Indigenous Empowerment through Co-management
Land Claims Boards, Wildlife Management, and Environmental Regulation
Co-management boards, established under comprehensive land claims agreements with Indigenous peoples, have become key players in land-use planning, wildlife management, and environmental regulation across Canada’s North. This book provides a detailed account of the operation and effectiveness of these new forms of federalism in order to address a central question: Have co-management boards been successful in ensuring substantial Indigenous involvement in policies affecting the land and wildlife in their traditional territories?
Graham White tackles this question, drawing on decades of research and writing about the politics of Northern Canada. He begins with an overview of the boards, examining their legal foundations, structure and membership, decision-making processes, and independence from government. He then presents case studies of several important boards. His analysis focuses on two issues: the extent of involvement of Indigenous communities and governments in board processes, and board efforts to incorporate Indigenous knowledge into its decisions and operations.
While White identifies constraints on the role Northern Indigenous peoples play in board processes, he finds that overall they do exercise extensive decision-making influence. His findings are provocative and offer valuable insights into our understanding of the importance of land claims boards and the role they play in the evolution of treaty federalism in Canada.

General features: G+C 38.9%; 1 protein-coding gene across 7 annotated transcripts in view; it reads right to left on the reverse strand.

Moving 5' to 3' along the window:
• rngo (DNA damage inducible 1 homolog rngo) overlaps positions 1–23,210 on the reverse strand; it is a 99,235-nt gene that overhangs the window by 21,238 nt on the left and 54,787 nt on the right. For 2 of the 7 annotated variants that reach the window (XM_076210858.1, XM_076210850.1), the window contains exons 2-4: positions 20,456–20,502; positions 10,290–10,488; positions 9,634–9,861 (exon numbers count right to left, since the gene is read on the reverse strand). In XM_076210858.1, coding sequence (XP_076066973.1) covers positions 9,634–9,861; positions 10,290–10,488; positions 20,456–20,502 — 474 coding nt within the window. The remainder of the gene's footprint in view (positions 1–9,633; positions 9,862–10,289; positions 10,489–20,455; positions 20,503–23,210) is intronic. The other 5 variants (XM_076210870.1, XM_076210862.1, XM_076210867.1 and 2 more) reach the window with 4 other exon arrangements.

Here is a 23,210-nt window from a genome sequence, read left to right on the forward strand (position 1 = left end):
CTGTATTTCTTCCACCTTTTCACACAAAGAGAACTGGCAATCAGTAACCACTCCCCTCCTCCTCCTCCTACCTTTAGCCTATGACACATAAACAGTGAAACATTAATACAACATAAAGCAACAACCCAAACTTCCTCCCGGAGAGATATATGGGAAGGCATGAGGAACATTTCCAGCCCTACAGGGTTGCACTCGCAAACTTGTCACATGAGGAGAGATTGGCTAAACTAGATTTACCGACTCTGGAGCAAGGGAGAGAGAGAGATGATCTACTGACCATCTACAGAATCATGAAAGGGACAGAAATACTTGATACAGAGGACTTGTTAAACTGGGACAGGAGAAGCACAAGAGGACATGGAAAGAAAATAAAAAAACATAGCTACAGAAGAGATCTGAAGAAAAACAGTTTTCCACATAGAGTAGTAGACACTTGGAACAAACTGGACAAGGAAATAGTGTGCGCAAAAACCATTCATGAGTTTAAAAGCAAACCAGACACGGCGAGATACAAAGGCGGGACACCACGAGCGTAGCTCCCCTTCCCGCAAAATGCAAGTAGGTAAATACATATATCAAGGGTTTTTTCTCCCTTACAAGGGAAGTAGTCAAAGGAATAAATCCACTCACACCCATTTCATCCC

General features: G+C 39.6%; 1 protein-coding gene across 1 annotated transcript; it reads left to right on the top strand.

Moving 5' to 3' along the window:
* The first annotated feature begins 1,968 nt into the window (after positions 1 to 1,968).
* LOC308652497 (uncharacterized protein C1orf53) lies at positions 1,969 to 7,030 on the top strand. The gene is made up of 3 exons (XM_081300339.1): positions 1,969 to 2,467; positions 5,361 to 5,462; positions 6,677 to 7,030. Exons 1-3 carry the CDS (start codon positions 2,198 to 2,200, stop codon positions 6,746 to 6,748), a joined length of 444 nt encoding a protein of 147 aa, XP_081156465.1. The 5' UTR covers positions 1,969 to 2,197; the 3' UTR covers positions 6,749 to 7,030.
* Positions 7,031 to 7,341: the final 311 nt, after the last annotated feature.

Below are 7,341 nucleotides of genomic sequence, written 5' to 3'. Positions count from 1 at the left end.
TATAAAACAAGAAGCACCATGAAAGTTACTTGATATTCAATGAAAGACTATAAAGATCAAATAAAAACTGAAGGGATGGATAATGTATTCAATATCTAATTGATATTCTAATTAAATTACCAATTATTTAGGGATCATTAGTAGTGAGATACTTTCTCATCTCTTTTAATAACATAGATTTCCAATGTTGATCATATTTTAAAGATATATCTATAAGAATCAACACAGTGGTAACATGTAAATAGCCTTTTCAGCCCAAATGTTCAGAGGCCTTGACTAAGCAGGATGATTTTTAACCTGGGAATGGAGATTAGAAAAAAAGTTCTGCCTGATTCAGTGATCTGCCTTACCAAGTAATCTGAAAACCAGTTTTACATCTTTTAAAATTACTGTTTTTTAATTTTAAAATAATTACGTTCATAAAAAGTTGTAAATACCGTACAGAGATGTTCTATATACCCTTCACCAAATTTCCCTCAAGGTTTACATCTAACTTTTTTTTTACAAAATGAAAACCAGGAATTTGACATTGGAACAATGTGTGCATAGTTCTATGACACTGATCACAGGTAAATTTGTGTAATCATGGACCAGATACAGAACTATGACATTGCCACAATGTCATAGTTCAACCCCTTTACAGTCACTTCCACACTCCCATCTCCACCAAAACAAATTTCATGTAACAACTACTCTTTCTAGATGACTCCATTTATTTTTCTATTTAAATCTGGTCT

This book is essential reading for scholars and students of relations between Indigenous peoples and the state, co-management systems for natural resources, and Northern government and politics; members of Northern governments and boards will also be interested in the findings presented here, as will members of Indigenous governments and organizations more broadly.
His lucid treatment of critics and the continuing evolution of the boards up to the present is revelatory. This work is seminal for Canadians and instructive for states attempting to implement similar policies, an important contribution to the literature.
One of the best works of political science ever produced on the Canadian North.
In this important book, Graham White deftly weaves together meticulous research and his own experience to tell a compelling story about the emergence of land claims boards and the growing pains of their first twenty years. The result is a rich analysis of one of the central institutions of comprehensive land claims agreements and their role in the evolution of treaty federalism in Canada.
Part 1: What Are Land Claims–Based Co-management Boards?
1 A New Species in the Canadian Governmental Menagerie
2 Northern Governments, Land Claims, and Land Claims Boards
Part 2: Specific Land Claims Boards
3 The Nunavut Wildlife Management Board
4 The Yukon Fish and Wildlife Management Board
5 The Mackenzie Valley Environmental Impact Review Board and the Mackenzie Valley Land and Water Board
6 The Mackenzie Valley Boards and the Regulatory Improvement Saga
Part 3: A Review of the Key Issues
7 Issues of Board Independence
8 Traditional Knowledge in Claims-Mandated Co-management Board
9 Indigenous Influence through Claims Boards?
Notes; Selected Bibliography; Index
When the Caribou Do Not Come
Indigenous Knowledge and Adaptive Management in the Western Arctic
Where the Rivers Meet
Pipelines, Participatory Resource Management, and Aboriginal-State Relations in the Northwest Territories
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